adoption group in this study were, as a group, exposed to less language-specific stimulation and
social interaction, at least with adults. This influence is likely complementary to that of changes
in the stress system; unfortunately, deprivation of language input (as a function of duration of
institutionalization) is almost completely confounded with stress (as a function of duration of
International adoption: Language and cognitive changes
Page 34
institutionalization). Institutionalization was associated with changes in cognitive systems less
directly related to language input, including declarative memory and cognitive control,
suggesting that these effects may not be identical; however, language input was not directly
measured or addressed in the current study design.
Rather than a generalized effect of institutionalization on all cognitive functions, this
study suggests a more specific impact on the cognitive processes of explicit memory and
cognitive control. These data are consistent with findings of a relationship between chronic stress
and changes in hippocampal and prefrontal circuits, which are associated with these cognitive
processes. Both implicit learning and nonverbal IQ were essentially unaffected by
institutionalization; implicit learning is associated with a brain region (the striatum) which is
largely unaffected by stress. The data are consistent with the hypothesis that two processes
(explicit memory and cognitive control) that are associated with stress-sensitive brain regions
(hippocampus and prefrontal cortex) are affected by institutionalization; in contrast, implicit
learning is associated with a less-stress-sensitive region (striatum) and appears relatively
unaffected. Nonverbal IQ scores also suggest that stress does not negatively impact all cognitive
processes in a general fashion. To summarize, stress exerts a fairly specific set of influences on
brain development; these brain changes, in turn, entail a profile of intact and affected
neurocognitive processes, which is associated with a pattern of strengths and weaknesses in
international adoptees.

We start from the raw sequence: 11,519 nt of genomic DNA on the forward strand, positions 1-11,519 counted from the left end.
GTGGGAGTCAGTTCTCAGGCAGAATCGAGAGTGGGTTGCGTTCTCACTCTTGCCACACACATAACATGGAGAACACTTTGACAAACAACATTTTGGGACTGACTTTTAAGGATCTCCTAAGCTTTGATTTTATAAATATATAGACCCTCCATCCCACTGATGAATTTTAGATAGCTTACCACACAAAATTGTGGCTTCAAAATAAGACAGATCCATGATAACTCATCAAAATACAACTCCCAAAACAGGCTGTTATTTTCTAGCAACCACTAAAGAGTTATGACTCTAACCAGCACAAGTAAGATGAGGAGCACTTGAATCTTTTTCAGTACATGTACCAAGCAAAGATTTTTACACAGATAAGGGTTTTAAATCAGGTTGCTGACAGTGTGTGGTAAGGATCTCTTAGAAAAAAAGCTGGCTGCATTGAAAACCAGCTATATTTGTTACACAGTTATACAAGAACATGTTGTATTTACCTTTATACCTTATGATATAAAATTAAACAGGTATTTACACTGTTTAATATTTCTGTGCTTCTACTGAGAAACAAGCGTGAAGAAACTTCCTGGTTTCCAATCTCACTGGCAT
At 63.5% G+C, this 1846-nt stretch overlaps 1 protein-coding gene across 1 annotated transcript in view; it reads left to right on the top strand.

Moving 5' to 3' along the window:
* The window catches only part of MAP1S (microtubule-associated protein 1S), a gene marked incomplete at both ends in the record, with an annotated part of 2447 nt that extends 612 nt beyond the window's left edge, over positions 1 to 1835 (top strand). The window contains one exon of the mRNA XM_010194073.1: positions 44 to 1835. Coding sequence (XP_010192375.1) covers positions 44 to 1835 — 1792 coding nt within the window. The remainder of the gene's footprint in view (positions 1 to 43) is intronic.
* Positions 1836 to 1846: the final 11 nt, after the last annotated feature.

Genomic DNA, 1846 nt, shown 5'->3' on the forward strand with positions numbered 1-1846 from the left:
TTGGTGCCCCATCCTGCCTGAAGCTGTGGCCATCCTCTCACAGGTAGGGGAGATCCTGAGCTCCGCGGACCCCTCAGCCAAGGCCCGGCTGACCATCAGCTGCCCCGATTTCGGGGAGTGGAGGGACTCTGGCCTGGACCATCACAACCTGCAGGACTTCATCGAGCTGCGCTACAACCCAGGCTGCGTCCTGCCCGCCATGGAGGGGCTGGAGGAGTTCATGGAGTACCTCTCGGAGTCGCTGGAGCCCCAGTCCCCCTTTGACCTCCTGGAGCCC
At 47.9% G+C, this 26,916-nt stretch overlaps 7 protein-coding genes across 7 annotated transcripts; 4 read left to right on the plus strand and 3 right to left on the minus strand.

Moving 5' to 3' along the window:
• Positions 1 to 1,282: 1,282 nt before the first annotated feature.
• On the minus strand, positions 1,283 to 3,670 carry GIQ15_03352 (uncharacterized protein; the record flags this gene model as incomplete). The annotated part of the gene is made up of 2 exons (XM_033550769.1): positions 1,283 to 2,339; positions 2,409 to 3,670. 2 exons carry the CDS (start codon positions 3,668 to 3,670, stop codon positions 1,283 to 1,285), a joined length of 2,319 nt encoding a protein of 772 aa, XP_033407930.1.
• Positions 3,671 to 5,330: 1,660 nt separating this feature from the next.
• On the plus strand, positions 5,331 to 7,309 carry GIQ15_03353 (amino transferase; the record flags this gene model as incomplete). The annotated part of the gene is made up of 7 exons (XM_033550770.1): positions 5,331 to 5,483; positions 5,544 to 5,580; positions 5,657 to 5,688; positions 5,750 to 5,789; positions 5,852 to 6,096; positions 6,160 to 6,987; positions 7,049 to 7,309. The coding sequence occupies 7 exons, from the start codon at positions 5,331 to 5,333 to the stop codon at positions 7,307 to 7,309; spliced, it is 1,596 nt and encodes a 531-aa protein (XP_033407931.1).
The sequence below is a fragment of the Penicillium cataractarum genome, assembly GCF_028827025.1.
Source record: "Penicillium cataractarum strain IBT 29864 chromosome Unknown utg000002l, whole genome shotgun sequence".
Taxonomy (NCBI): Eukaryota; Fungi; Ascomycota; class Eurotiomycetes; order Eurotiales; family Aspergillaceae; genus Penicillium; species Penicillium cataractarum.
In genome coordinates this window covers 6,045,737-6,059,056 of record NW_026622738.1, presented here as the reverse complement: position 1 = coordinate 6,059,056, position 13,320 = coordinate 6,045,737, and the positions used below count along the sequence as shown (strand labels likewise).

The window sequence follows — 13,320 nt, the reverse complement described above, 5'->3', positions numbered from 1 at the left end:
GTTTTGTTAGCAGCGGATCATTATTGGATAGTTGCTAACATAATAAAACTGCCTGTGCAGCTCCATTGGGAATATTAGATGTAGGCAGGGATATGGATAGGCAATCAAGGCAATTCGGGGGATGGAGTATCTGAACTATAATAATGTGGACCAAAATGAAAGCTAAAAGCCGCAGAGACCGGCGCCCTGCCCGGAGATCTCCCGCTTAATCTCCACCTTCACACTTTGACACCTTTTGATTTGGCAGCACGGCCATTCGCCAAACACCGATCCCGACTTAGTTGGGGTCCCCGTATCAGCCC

The data from international adoptees and non-adopted comparison children also show
clear links between domain-general cognitive processes of explicit memory and cognitive control
and language skills. Contrary to our hypotheses, language skills appeared uncorrelated with
implicit learning, which has been proposed to be central in the acquisition of syntax (Ullman,
International adoption: Language and cognitive changes
Page 35
2001). It is possible that, because our sample of participants did not vary greatly in their implicit
learning abilities, there was insufficient variability in scores and therefore insufficient power to
detect a correlation. Alternatively, it is possible that the non-verbal serial reaction time (SRT)
task used here is too dissimilar from the pattern-extraction necessary for language acquisition
(though cf. a study in which language delays in children with specific language impairment, or
SLI, were specifically associated with performance on a tone-based implicit learning task; Evans,
Saffran & Robe, 2009).
The findings offers a possible pathway by which disrupted early caregiving can lead to
long-term language abilities that, despite being in the average range, may nonetheless leave one-
fifth of internationally-adopted children lagging behind. These difficulties with language,
memory, and cognitive control are likely to have cascading effects on other academic and
socioemotional domains. In the present study, we propose a framework in which stress causes
neural changes which in turn lead to cognitive changes; these may help to illuminate the
cognitive foundations and brain bases of language acquisition, both in the case of international
adoption, and also in typical development.
International adoption: Language and cognitive changes
Page 36
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... The DMAP suggests that early deprivation is primarily associated with alterations in cognitive functioning that are not observed as consistently among those exposed to threat [4]. In support of this hypothesis, exposure to deprivation has been consistently linked to a range of cognitive and academic difficulties [88][89][90][91][92][93]. It has also been shown that early intervention can offset these cognitive difficulties through early removal from institutions and placement in high-quality family care settings [88,89,94,95]. ...
... In addition to impairments in general intellectual and academic abilities, deprivation has also been associated with reduced language skills [90,91,98,99]. In studies of typically-developing children, reduced language input from caregivers at 18 months is associated with lower pre-academic skills at age 4.5 years through a host of cognitive skills at age 3, including reduced language ability, inhibitory control, and ToM [100]. ...